Saptarshi Bairagi , A 23 year old , student of Delhi University wants to pursue an M.phil in Queer Studies from JNU or DU after he secured a First Class with Honours in his Masters in Anthropology degree .
Bairagi has already made a skeletol framework for his thesis on visual anthropology in the pan-India queer movement for example.., How the queer community uses art, costumes, prints and patterns, and even placards, slogans and music paraded at Pride marches… he wants to view all these aspects from the lens of caste and class discrimination in India.
According to him- ‘The Indian queer movement is still ‘elite’ and not ‘feminist’ yet. If you are a tribal or Dalit person in India, you are at a disadvantage. And if you’re also queer, you are at a bigger disadvantage.” said Bairagi.
He Survived many taunts, betrayals and even sexual abuse during his growing years at the rural 24 Parganas district in Kolkata, He also influenced his decision to take recourse in academic analysis of this kind. Rural India, he says, is still unfamiliar of LGBT+ terminology and queer rights, after he experienced abuse firsthand in school.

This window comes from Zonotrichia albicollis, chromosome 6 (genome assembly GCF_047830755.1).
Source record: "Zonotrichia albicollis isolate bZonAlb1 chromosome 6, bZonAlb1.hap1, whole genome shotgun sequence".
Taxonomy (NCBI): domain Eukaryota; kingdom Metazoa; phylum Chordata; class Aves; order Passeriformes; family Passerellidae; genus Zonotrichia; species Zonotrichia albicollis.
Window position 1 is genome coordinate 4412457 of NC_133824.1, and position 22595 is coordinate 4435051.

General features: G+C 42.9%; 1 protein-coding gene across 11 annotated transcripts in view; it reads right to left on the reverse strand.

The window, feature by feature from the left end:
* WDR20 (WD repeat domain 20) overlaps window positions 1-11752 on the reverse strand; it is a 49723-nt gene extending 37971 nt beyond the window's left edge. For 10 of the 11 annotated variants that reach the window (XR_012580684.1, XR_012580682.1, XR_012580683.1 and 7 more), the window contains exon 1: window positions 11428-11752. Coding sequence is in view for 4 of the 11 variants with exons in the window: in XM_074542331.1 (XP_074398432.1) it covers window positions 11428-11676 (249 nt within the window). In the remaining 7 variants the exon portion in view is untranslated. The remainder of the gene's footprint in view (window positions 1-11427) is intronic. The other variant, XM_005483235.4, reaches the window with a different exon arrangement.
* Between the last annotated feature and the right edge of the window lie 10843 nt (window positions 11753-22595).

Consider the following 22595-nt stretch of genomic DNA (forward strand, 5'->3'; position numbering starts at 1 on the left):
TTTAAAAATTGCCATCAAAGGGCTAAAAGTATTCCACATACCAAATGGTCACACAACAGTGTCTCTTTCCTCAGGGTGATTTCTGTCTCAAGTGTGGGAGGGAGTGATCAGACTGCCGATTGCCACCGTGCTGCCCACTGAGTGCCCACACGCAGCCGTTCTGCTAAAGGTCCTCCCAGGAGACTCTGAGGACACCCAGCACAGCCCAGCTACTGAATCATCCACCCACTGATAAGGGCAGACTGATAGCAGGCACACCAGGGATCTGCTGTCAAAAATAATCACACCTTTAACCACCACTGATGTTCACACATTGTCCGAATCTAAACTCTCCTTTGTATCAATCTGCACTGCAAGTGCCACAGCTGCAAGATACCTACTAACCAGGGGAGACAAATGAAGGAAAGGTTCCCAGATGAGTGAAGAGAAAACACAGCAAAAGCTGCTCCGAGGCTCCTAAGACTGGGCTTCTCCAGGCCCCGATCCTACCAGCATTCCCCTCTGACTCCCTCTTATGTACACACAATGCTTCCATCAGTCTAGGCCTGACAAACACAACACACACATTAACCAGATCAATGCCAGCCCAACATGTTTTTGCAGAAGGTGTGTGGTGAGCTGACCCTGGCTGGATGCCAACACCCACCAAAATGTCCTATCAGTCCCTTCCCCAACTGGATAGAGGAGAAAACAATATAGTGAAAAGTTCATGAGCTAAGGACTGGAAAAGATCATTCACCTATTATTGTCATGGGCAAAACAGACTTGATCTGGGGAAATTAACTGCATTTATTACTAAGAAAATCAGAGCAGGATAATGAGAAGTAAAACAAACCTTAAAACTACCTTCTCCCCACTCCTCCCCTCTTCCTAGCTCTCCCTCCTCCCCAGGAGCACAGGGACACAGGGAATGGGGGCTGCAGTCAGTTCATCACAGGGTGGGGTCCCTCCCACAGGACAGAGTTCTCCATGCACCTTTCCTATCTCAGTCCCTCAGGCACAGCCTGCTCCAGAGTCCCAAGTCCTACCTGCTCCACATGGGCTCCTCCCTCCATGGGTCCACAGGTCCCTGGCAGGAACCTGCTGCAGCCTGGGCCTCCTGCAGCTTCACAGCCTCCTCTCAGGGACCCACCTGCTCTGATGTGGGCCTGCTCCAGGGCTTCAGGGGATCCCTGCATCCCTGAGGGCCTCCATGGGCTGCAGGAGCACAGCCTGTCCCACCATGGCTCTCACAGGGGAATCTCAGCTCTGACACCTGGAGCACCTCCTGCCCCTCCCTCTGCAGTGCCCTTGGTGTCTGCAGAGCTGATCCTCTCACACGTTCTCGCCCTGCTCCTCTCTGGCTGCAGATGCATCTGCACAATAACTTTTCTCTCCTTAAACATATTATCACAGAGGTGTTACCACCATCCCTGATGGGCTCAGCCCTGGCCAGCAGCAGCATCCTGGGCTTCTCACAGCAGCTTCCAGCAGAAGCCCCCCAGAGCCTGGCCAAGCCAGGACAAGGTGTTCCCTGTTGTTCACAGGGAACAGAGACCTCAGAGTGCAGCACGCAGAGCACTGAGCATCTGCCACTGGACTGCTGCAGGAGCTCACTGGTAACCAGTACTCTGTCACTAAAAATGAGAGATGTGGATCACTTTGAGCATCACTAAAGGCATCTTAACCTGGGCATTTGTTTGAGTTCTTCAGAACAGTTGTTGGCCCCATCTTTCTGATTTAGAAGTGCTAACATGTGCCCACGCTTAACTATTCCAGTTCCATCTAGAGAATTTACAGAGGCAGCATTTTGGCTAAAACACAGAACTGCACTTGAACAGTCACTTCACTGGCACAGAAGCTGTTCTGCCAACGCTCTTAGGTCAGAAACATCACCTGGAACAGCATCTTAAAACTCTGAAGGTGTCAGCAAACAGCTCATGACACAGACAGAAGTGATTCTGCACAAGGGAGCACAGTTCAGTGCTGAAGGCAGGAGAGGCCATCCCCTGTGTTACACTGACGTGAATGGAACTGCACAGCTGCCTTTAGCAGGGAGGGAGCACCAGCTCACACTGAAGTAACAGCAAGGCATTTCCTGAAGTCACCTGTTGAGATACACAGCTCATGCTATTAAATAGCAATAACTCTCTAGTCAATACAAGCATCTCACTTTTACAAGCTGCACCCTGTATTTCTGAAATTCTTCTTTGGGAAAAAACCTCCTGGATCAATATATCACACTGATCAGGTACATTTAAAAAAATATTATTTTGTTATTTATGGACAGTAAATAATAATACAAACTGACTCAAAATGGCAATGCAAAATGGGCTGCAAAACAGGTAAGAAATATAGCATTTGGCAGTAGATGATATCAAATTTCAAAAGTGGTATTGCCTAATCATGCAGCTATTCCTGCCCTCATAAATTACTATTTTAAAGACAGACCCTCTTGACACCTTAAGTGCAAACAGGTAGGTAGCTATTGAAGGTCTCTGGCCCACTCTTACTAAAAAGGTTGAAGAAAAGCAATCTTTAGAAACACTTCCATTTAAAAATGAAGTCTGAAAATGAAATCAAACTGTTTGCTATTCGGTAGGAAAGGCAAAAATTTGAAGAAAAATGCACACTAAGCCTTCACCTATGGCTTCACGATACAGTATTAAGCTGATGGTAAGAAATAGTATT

His love and dedication for Bharatanatyam earned him derogatory remarks from a schoolmate, and he even chose to hide all the instances of molestation from his parents, sharing all his thoughts in his diary only. Unfortunately, for him, when a relationship went sour in 2017, his then ex-boyfriend informed Bairagi’s parents about his identity, using his diaries as proof. He told that Luckily his father is quite modern and he told him that he had already guessed his identity and even convinced his mother to accept their son. But like the typical Indian mother, she thinks this is just a phase. Even now, when he post pictures with few of his girlfriends on Facebook, His mother will comment on his post, ‘Wow, yeh ladki kitni sundar hai…’ and later ask him , if he likes that girl.
when he took admission in Delhi University, He found the confidence to openly tell his batchmates about his identity and discovered his different and unique tastes – gaudy, unstructured silhouettes like kalamkari kurtas and pyjamas in the Visva Bharati Santiniketan tradition, Nehru coats, shorts, hand bracelets and clip-on earrings. During the pride march, he wears his pearl necklace and makeup – eyeliner and maroon lipstick.
But even in this open-minded urban attitude towards the LGBT+ community, He experienced bullying by few seniors to use the transgender bathroom, because of his ‘plump girth and gynecomastia (increased male breasts) condition’. But with the struggle, he has also found a lot of love. So now he wants to do something for his community, become financially stable and look after his family and personal life.
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